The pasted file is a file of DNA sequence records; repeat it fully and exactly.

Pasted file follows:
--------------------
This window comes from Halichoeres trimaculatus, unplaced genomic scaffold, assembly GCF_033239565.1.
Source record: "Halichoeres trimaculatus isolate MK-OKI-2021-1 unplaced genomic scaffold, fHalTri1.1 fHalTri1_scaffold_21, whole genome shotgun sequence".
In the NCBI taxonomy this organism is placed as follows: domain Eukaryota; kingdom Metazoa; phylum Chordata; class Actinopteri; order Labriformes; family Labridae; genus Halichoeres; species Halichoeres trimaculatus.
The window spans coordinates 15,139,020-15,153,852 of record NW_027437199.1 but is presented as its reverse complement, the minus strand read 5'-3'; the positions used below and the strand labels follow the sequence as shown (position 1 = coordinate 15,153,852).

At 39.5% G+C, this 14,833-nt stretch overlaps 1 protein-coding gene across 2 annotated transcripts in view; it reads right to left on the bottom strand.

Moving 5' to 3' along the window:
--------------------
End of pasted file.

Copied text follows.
This window comes from Halichoeres trimaculatus, unplaced genomic scaffold, assembly GCF_033239565.1.
Source record: "Halichoeres trimaculatus isolate MK-OKI-2021-1 unplaced genomic scaffold, fHalTri1.1 fHalTri1_scaffold_21, whole genome shotgun sequence".
In the NCBI taxonomy this organism is placed as follows: domain Eukaryota; kingdom Metazoa; phylum Chordata; class Actinopteri; order Labriformes; family Labridae; genus Halichoeres; species Halichoeres trimaculatus.
The window spans coordinates 15,139,020-15,153,852 of record NW_027437199.1 but is presented as its reverse complement, the minus strand read 5'-3'; the positions used below and the strand labels follow the sequence as shown (position 1 = coordinate 15,153,852).

At 39.5% G+C, this 14,833-nt stretch overlaps 1 protein-coding gene across 2 annotated transcripts in view; it reads right to left on the bottom strand.

Moving 5' to 3' along the window: